Letters to the Editor – Nov. 29

The Governor of the great state of Wyoming, Matthew H. Mead, has proclaimed that Friday, December 7, 2012 be remembered as Pearl Harbor Remembrance Day.

It is earnestly recommended by the few remaining veterans in Wyoming, of the attack on Sunday, December 7, 1941 that we all honor the more than 2000 heroes that fell that day at Pearl Harbor, Hawaii, and the more than 1000 wounded.

It is also requested by that same surviving veterans that all school teachers in this area bring to the children’s attention what happened at Pearl Harbor and that it was the beginning of America’s joining WWII.

For more information about the attack on Pearl Harbor December 7, 1941, contact Mel Heckman at 307-672-0613.

Melvin M. Heckman

Wyoming State Chairman

Pearl Harbor Survivors

Wyoming Chapter #1

These days we hear a lot about Wyoming’s energy strategy, including things like “let the market call the shots,” and “we promote free enterprise, the free market system and capitalism.” Yet the latest bonding proposal for foreign uranium corporations looks like free market with a socialistic twist. In the last several months three uranium companies have come to the Wyoming Business Council with proposals, and with their hands out. It seems these companies are having trouble getting their start up money from regular sources, such as banks and investors, so they have come to the Wyoming Mineral Trust Fund. If uranium mining was a great, solid investment, the banks would be clamoring to loan to them, and investors buying in. But, not so. Could it be that the banks are not willing to take the risk; that they may be worried that these foreign companies might default, like the Gilt Edge Mine in the SD Black Hills did, and go back to their own country with the money and leave the clean up to them? According to the Sioux Falls Argus Leader in Sept. 2012, the expense to the taxpayer on the cleanup is now over $100,000,000. That number reads 100 million dollars! This bonding proposal brings to mind the Solyndra debacle that the Obama administration was involved in. Loan guarantees by the government, in this instance, our Wyoming citizen’s Mineral Trust Fund, to businesses too risky for the banks. These companies are asking for 20-47% of the project cost, the amount is up to 50% of their total assets, and one of these companies has lost over 16 million dollars in the last 2 years. Is this a wise use of our funds? If this is too risky for the banks, should it not also be for our Mineral Trust Fund? This is not letting the market call the shots; this is corporate socialism at its best.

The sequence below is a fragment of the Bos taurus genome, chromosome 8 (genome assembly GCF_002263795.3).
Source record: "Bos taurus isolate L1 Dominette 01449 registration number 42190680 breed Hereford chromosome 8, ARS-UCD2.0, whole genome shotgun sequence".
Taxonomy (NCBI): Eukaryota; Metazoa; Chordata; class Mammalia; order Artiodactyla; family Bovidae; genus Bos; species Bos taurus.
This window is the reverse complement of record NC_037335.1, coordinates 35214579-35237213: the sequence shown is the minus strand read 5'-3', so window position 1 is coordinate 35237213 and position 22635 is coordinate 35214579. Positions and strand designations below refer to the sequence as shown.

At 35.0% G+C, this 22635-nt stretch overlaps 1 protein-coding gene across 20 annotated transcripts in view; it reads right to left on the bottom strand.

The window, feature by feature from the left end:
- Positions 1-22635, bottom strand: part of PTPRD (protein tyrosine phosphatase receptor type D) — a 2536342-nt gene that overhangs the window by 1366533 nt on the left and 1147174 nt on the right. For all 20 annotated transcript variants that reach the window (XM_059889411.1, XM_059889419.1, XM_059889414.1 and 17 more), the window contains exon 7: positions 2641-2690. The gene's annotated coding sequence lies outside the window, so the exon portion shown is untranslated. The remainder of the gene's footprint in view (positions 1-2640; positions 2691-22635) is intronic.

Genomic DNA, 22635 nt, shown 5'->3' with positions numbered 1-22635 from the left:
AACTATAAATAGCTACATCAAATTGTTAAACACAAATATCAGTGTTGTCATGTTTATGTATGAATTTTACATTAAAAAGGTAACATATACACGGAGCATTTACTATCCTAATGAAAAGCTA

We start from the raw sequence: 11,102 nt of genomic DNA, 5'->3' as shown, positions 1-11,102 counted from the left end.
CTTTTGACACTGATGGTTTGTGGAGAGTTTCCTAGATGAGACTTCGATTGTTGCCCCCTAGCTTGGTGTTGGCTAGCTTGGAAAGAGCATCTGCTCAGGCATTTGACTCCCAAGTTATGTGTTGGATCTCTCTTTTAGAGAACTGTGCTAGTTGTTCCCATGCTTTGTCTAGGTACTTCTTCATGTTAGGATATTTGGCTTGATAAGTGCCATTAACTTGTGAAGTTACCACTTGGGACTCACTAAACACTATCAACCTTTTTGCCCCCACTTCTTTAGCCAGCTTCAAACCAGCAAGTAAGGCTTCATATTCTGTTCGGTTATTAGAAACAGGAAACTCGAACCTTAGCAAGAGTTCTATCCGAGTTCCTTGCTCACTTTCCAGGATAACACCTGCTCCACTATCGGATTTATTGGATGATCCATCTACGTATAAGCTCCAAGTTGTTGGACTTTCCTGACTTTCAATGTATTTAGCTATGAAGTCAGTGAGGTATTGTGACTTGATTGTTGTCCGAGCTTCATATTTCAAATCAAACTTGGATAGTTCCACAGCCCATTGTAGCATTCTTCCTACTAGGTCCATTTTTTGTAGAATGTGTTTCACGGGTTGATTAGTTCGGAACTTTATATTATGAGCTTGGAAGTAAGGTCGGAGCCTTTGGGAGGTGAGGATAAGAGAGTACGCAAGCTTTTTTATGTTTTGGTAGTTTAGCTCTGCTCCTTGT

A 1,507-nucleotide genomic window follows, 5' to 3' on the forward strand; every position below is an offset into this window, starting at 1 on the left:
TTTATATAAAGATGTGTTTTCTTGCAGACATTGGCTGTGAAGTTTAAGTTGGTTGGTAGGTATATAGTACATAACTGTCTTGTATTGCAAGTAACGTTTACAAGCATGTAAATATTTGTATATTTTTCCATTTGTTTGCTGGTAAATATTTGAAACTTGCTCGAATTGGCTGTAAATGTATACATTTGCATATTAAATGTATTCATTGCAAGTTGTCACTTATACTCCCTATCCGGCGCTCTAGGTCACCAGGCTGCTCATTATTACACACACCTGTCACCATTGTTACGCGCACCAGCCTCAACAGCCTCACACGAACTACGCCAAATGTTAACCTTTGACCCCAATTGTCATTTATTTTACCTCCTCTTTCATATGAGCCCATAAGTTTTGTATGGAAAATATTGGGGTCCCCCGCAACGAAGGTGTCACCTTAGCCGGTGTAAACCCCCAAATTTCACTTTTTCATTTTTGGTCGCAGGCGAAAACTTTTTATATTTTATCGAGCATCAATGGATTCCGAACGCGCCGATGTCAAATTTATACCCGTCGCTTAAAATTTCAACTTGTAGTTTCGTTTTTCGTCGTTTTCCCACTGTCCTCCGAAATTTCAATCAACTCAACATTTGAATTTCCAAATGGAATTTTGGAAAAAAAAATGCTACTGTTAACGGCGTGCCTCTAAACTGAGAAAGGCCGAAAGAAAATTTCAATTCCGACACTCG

Rod Knudson